• 23. World War I Under Just War Standards
    Wilson constantly portrayed America as an innocent nation
    Free of self-interest and righteous in its cause; good vs. evil
    Americans were fighting for the rights of mankind
    Future peace and security in the world
    Americans desire no conquest and see no dominion
    Wilson effectively sets the tone for how Americans view foreign policy for the rest of the century and into the 21st century
  • 24. World War I Under Just War Standards
    A tyrannical and total evil requires a total response
    Everyone has to be involved in the war
    Women and minorities become involved despite significant domestic issues
    Wilson was ultimately biased
    Believed Germans started the problem and Britain was the savior trying to fix it
  • 25. World War I Under Just War Standards
    Wilson’s view on conducting business on the seas while remaining neutral
    In reality, from 1897 to 1914, American overseas investments soared to over $2.6 billion dollars
    Unrestricted German warfare on the seas definitely cuts into profits
    The shipping industry was vital to America’s economic prosperity
  • 26. World War I Under Just War Standards
    Was it a just war?
    World War I destroyed an entire generation of European men
    Europe never recovers from World War I spiritually
    Most stop going to church, lose hope in the traditional sense of a benevolent God loving and protecting them
    In contrast, Americans view themselves as the victors who saved the day
    Europe could not have won without us
    The American clergy gets a boost from their ardent support of the war
    Fundamentalism grows throughout the next decade
  • 27. The Progressive Clergy’s War
    Christian fundamentalist theologians saw the war as a chance to confront the timeless problems of Christian theology in the context of total war
    Sort of a spin on the social gospel; Americans would be serving the kingdom of God by embarking on a religious war against a pagan nation (Germany)
    Their goals required the war to be an epic battle between good and evil
  • 28. The Progressive Clergy’s War
    Wilson’s administration becomes intimately tied with the Progressive clergy
    National week of prayer after war broke out in Europe
    Wilson becomes the poster boy for Southern Baptists who believed he was God’s chosen agent to fix the ills of the world
  • 29. The Progressive Clergy’s War
    Unique blend of social service, personal salvation, and military service
    Pastor William P. Merrill: “The best mark of a ‘saved’ man is not that he wants to go to heaven, but that he is willing to go to China, or the battle-field in France, or to the slums of the city, or to the last dollar of his resources, or to the limit of his energy, to set forward the Kingdom of God.”
  • 30.
  • 31. The Progressive Clergy’s War
    Even after the war is over, the clergy tried anything to keep the agenda of social service, personal salvation, and military service going
    They wanted military conscription and training to be permanent features of America
    Always willing and diligent to go forth as Christian soldiers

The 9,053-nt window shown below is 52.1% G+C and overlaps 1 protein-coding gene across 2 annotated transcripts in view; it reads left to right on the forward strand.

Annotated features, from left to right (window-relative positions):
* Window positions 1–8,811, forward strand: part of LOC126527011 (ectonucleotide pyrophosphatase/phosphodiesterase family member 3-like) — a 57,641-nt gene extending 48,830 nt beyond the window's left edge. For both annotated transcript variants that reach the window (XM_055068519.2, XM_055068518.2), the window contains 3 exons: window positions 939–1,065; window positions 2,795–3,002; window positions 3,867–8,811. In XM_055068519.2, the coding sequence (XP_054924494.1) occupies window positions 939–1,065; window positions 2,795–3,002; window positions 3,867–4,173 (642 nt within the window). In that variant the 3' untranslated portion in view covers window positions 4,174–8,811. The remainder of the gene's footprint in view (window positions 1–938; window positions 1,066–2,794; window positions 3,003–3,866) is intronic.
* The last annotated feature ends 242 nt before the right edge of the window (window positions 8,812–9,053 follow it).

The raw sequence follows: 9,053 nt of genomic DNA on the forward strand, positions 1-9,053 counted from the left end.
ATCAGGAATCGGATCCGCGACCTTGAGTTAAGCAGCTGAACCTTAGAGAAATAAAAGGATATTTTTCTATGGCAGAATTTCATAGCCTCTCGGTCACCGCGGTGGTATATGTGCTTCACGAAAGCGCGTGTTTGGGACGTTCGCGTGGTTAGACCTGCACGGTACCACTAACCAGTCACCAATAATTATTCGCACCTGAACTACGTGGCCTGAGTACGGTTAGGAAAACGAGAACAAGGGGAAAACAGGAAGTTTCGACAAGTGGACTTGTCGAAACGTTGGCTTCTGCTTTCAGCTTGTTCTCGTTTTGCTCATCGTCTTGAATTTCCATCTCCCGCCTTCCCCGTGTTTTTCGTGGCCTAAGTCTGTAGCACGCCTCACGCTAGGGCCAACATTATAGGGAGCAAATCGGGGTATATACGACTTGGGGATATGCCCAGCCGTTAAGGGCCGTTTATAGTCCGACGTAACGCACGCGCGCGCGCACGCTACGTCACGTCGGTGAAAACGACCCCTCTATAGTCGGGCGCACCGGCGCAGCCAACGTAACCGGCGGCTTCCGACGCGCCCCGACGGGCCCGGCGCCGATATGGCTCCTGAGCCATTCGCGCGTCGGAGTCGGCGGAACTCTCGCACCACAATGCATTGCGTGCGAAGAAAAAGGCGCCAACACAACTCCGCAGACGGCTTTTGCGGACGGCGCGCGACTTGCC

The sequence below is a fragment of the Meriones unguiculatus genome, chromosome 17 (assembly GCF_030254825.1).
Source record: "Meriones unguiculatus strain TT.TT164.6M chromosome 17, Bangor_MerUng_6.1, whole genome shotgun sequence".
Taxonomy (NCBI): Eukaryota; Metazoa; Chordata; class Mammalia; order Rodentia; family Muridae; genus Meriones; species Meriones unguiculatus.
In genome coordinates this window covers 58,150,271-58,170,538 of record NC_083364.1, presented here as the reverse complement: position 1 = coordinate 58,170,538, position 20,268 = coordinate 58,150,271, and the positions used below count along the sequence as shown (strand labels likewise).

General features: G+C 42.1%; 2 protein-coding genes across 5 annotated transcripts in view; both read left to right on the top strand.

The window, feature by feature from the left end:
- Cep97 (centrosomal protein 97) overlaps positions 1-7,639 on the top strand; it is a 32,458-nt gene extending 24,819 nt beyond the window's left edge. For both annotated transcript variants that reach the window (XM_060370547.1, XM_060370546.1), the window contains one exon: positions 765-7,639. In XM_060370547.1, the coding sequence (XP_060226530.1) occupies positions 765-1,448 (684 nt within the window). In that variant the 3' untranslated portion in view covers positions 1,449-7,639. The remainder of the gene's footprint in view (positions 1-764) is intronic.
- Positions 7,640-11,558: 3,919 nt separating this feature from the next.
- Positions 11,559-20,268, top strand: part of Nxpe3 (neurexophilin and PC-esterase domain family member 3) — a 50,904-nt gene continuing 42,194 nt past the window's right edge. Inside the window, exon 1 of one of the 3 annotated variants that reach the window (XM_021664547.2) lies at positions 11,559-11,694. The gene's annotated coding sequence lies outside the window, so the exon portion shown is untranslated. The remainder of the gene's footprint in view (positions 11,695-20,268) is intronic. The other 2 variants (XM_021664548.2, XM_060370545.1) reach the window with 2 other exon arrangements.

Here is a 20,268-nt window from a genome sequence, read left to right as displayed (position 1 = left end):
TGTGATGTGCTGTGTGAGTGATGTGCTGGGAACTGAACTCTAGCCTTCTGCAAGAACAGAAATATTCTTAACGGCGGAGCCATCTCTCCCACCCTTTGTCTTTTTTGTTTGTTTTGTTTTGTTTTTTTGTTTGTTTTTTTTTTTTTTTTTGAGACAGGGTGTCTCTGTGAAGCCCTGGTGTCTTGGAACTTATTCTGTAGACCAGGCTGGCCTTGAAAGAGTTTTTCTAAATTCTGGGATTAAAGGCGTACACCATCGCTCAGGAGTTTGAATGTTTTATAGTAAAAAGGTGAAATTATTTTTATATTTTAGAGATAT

Beginning of a new American militarism
  • 32.
  • 33. Prohibition: The 18th Amendment
    Progressive agenda called for the banning of intoxicating liquors
    Saw national legislation as the best strategy
    A resurgence of the temperance movement
    World War I gave this agenda backing
    Progressive clergy at the forefront of the media and very willing to help the Progressives out
    The amendment did not ban all alcohol, but made it extremely difficult to obtain
  • 34.
  • 35. Prohibition: The 18th Amendment
    One of the few amendments to have a time constraint on ratification
    Only amendment to be repealed
    21st amendment repeals the 18th amendment
    The 18th amendment went into effect in January 1920
    Organized crime and illegal liquor trafficking go up astronomically
  • 36. Women’s Suffrage: The 19th Amendment
    The U.S.’s entry into World War I threatened the suffrage movement
    The National Women’s Party militantly fought for suffrage despite World War I
    Urged people to vote against Senators who would not recognize women’s suffrage in the 1918 mid-term elections
    Women’s efforts during the war won them the respect they needed to get the 19th amendment passed
    Wilson began to publically support the amendment in January 1918
    In August 1920, the 19th amendment was certified
  • 37.
  • 38.
  • 39. The Espionage and Sedition Acts
    Espionage Act of 1917 – prohibited spying, interfering with the military draft, and making “false statements” that might impede military success
    Sedition Act of 1918 – forbade Americans to use “disloyal, profane, scurrilous, or abusive language” regarding the U.S. government, flag, or armed forces during times of war
    The act also allowed the Postmaster General to deny mail delivery to dissenters of government policy during wartime
  • 40. The Espionage and Sedition Acts
    Wilson’s support from the Progressive Democrats and clergy allowed him to easily support these harsh policies that fostered a culture of paranoia
    The passage of these acts turned World War I into a holy, righteous war
    Opposite of the just war that the United States was committed to win
  • 41.
  • 42. 100 Percent Americanism
    Overall push to Americanize – make a more homogeneous national culture
    This became the battle cry for the Ku Klux Klan in Texas during the 1920s
    Anti-German sentiment